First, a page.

How to outsmart a US president, Kim Jong Un-style
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How to outsmart a US president, Kim Jong Un-style

IF you believe the tweets of US President Donald Trump over the last week, then it would be easy to assume America and North Korea were close allies and North Korean leader Kim Jong Un has dramatically shifted from murderous dictator to trustworthy, all-round nice guy.

On Thursday, Trump tweeted a “thank you” to Kim for proclaiming his “unwavering faith in President Trump” after a controversial book had people back home had people questioning Trump’s confidence.

“We will get it done together!,” he proudly stated, referring to the denuclearisation of North Korea.

Following Pyongyang’s independence celebrations on Sunday, Trump took to Twitter to again thank Kim for holding the military parade “without the customary display of nuclear missiles.”

SEE ALSO: In pictures: North Korea’s 70th anniversary spectacle

“This is a big and very positive statement from North Korea. Thank you To Chairman Kim,” he said.

“We will both prove everyone wrong! There is nothing like good dialogue from two people that like each other! Much better than before I took office.”

But observers have been quick to point out that, beyond shallow lip-service, Kim is yet to make any material action towards denuclearisation. In fact, evidence from the US intelligence community suggests Kim may be trying to hoodwink the US as his nuclear programme continues unabated.


Earlier reports have shown North Korea has been continuing its nuclear programme since the June Trump-Kim Summit at which both sides agreed to work towards denuclearisation.

But new evidence from NBC News suggests Kim has recently increased efforts to conceal the North’s nuclear activity from US intelligence.

According to three senior US officials, the North Korean military has built structures to obscure the entrance to at least one warhead storage facility since June.


Korean People’s Army (KPA) soldiers march during a mass rally on Kim Il Sung square in Pyongyang on September 9, 2018. Thousands of North Korean troops followed by artillery and tanks paraded through Pyongyang on September 9 as the nuclear-armed country celebrated its 70th birthday. Source: Ed Jones/AFP


The US has also observed North Korean workers moving warheads out of the facility. Though they cannot be sure where they are taking them, one official told NBC it is likely they are trying to evade US sensors.

It is a common tactic for the North Korean military to move equipment and weapons around in order to hinder foreign intelligence gathering.

Keep calm and carry on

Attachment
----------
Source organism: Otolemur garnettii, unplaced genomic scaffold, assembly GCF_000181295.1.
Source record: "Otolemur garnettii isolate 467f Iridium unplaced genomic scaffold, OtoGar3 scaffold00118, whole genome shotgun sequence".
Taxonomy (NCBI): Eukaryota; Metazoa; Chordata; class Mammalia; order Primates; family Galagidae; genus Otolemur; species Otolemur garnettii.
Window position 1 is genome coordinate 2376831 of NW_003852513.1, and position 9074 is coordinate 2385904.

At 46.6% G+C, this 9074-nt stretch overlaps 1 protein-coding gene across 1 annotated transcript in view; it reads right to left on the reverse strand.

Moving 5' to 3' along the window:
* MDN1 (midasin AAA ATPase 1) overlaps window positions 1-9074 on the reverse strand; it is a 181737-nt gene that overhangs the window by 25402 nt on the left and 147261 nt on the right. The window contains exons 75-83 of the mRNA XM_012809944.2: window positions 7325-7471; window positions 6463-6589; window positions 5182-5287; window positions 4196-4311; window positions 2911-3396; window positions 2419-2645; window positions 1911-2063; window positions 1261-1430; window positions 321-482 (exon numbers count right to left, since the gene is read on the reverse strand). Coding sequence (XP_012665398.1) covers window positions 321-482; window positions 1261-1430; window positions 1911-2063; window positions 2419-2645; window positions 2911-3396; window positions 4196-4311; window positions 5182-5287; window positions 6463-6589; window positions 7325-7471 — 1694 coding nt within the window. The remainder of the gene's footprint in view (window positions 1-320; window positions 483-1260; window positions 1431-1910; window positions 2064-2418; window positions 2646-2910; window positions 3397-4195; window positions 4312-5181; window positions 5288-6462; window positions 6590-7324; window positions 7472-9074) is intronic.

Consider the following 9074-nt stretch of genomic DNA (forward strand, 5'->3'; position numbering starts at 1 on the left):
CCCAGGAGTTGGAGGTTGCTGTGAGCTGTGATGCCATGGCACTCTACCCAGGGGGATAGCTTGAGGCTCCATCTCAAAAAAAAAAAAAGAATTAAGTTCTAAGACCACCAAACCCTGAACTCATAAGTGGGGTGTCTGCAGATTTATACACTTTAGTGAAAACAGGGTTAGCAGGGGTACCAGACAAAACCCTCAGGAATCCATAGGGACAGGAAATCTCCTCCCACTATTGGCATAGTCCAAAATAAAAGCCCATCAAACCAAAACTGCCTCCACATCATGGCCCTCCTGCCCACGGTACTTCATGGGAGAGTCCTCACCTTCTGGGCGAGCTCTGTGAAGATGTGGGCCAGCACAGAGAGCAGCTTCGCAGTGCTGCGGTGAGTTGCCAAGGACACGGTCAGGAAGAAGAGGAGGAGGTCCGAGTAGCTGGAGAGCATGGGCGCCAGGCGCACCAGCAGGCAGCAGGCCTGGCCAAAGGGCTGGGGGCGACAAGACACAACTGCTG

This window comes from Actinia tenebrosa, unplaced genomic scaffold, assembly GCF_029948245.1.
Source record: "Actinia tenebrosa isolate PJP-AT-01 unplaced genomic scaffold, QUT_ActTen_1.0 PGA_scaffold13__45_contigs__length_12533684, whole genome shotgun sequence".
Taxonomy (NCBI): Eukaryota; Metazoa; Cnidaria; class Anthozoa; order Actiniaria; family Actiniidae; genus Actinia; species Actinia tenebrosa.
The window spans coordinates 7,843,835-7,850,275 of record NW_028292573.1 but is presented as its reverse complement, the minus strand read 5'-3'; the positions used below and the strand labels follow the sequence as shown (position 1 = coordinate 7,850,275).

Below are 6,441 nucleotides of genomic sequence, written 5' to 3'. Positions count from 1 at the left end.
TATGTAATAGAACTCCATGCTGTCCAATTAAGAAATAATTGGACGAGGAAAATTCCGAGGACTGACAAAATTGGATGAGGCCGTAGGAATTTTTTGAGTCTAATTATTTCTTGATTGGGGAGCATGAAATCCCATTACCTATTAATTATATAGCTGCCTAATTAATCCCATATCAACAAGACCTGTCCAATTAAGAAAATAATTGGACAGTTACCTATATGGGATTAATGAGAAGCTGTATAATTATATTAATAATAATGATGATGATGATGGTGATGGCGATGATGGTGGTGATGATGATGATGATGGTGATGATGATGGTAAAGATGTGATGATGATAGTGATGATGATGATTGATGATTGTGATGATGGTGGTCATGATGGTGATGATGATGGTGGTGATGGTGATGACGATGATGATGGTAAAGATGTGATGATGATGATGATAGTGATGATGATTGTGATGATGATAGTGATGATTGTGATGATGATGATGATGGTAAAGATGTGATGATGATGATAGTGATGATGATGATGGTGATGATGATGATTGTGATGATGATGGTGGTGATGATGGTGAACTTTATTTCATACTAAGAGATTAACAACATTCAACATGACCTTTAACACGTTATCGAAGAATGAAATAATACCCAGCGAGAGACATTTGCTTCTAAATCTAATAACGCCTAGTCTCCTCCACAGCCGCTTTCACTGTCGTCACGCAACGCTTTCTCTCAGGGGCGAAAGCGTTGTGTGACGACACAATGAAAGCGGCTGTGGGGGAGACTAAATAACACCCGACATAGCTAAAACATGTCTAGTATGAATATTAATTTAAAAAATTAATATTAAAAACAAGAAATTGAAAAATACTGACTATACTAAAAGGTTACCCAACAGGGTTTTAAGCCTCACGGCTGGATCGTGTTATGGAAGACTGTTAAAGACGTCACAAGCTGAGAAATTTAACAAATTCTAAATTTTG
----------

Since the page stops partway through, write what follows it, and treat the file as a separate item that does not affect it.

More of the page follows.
Satellite imagery taken just nine days after the US-North Korea Summit also showed Pyongyang was pushing forward with improvements to the only known nuclear reactor used to fuel its weapons programme.

Images gathered by North Korea monitoring group 38 North show the rapid pace of improvements being made to the Yongbyon Nuclear Scientific Research Centre.

A secret underground uranium enrichment site, thought to have twice the enrichment capability of Yongbyon, was also discovered at Kangson.

SEE ALSO: North Korea: Renewed activity at nuclear and missile factory


At the current observed rate of activity, the US officials who spoke to NBC believe North Korea could produce five to eight new nuclear weapons in 2018.

prior to the Singapore summit, the intelligence community assessed the regime’s production at about six per year. Rather than slowing down, it may even be speeding up.

“Since the beginning of 2018, Kim has surrendered and dismantled no nuclear weapons, but has likely built five to nine new nuclear weapons,” Bruce Bennett, a senior defence researcher at the RAND Corporation and an expert in Northeast Asia military affairs, told NBC.

“So he has not frozen his nuclear programme and he has certainly not been denuclearising; instead, he has been nuclearizing.”


Korean People’s Army (KPA) soldiers salute as they ride tanks during a military parade and mass rally on Kim Il Sung square in Pyongyang on September 9, 2018. Source: Ed Jones/AFP


Kim, however, doesn’t see it this way and, according to a report carried by state media, he has “expressed frustration over the doubt shown by some parts of the international society about his will” to denuclearise.

“North Korea has been pre-emptively carrying out measures needed for denuclearisation, and Kim said he would appreciate that such good faith is accepted with good faith,” South Korea’s national security adviser, Chung Eui-yong, told reporters a day after meeting Kim in Pyongyang.

But despite Kim’s disappointment, the evidence from intelligence sources and historic precedent is proving enough for some critics to question if the president is being duped by a con man.

Associate professor of political science at MIT, Vipin Narang, said on Twitter the only reason the intercontinental ballistic missiles (ICBMs) were not included in Sunday’s parade was that Pyongyang doesn’t “need to flaunt them anymore” and they were likely “too busy mass producing its warheads” to display them.

“They are not going to give them up, but they won’t rub it in your face,” he said.

Joshua Pollock, editor of the nuclear journal The Non-proliferation Review, thought the lack of ICBMs could be even more sinister, saying: “If the parades are seen as a substitute for missile testing, then the absence of nuclear-capable ballistic missiles is only the more striking.”

Another summit

It looks like Trump and Kim might get another go a hashing out the details of any denuclearisation plan as The White House announced Monday that it is planning a second meeting between the two following a “very warm” letter sent by Kim to the US president requesting one.

Perhaps after this exchange, we’ll have a better idea if Trump’s tweet was right and they will, in fact, “prove everyone wrong!”